From Russ Myers at EMS1:
Openly acknowledge the bad calls, create space for people to be human and then get out of the way
It is immensely valuable to utilize the language of “ambiguous” in describing a particular call, or job. It might be good for the clinical challenge, bad for the emotional impact. In response to bad jobs, an ambulance service will do well at minimum to acknowledge the event and its potential for anguish. As Reynolds observes, the extent to which a job is considered bad depends on the individual. Two paramedics arrive at the scene together, provide care, and transport the patient. Later, one of them may comment that the incident was challenging but not personally distressing. The other may report that it was one of the worst scenes they’ve had in a long time.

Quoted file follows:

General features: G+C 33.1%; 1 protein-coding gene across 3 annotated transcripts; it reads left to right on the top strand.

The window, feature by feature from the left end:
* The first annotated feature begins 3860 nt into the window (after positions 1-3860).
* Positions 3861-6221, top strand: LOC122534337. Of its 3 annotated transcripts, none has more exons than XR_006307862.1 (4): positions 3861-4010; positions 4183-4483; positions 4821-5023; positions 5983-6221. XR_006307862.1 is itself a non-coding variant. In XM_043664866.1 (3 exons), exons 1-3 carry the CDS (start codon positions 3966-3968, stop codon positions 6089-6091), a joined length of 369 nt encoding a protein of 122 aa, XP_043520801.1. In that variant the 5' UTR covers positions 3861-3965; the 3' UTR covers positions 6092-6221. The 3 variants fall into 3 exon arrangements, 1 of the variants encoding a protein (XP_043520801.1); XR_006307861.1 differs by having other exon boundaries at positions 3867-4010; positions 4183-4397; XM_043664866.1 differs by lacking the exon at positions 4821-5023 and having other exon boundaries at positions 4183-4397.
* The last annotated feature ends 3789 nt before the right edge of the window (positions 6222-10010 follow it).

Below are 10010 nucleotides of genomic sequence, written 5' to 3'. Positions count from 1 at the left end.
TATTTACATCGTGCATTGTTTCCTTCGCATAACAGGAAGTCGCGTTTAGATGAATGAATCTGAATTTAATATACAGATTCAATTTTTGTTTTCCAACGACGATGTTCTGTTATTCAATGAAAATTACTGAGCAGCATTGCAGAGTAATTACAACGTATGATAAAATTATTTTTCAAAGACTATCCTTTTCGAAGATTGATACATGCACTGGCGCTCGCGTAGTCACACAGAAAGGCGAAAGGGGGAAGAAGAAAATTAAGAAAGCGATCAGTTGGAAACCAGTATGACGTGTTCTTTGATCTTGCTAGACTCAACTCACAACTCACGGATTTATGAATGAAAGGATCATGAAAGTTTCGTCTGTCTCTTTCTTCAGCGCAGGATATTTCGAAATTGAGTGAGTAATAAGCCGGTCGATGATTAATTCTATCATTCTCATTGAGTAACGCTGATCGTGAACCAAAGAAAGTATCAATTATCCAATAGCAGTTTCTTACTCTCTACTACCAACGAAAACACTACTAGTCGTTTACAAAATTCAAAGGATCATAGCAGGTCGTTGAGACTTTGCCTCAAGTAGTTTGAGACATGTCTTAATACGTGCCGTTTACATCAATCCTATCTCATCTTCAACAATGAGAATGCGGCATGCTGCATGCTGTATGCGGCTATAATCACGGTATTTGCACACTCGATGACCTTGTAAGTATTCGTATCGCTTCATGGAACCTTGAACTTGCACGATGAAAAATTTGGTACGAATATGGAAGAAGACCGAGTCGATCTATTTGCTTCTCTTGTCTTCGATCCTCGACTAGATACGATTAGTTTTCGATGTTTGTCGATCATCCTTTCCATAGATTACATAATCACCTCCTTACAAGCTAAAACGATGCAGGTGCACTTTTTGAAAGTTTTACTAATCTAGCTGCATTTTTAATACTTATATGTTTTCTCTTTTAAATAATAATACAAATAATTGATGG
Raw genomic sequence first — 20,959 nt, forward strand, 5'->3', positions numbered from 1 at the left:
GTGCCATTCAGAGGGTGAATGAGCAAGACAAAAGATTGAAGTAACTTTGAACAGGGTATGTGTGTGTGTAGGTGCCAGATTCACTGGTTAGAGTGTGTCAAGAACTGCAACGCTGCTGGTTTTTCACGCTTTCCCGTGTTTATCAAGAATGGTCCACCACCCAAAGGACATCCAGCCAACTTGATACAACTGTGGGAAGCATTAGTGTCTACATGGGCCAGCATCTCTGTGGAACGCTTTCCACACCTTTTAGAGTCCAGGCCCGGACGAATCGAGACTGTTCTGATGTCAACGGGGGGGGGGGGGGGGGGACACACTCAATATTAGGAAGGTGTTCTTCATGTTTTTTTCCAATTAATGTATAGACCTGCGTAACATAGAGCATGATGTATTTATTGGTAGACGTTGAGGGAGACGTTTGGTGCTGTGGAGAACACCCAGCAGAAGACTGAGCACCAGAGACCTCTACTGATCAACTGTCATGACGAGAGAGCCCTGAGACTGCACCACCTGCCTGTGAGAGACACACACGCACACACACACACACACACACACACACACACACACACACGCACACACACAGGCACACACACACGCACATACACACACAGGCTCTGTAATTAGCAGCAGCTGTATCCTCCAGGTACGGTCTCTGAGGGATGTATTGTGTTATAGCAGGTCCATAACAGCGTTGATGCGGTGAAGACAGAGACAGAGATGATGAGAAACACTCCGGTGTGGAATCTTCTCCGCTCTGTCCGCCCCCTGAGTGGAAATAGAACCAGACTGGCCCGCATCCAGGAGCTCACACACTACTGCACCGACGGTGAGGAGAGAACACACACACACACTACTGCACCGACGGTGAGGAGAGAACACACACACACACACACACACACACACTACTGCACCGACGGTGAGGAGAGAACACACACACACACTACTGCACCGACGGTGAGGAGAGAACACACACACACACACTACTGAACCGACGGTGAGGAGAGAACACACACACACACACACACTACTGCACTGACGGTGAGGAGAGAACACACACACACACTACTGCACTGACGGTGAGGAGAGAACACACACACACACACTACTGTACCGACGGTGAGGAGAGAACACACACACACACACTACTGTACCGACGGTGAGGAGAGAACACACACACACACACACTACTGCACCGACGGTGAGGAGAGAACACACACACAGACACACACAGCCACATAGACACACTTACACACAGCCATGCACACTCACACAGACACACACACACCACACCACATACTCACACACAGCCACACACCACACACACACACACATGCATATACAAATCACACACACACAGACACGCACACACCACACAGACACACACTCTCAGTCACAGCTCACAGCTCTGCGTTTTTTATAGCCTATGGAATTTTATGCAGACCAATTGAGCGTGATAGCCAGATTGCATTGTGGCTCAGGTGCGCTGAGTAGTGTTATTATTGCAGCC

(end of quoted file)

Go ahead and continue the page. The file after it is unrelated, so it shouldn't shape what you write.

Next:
Even if no other staff support interventions are provided, simple recognition by leaders and peers that they responded to a scene that may have been a bad call contributes to a culture of support and cohesiveness. Beyond the minimal expression of awareness, frontline clinicians may be offered peer support, debriefing, follow up by chaplain or other meaningful assistance.
Read the rest of “Providing relational support to paramedics after a bad call” at EMS1.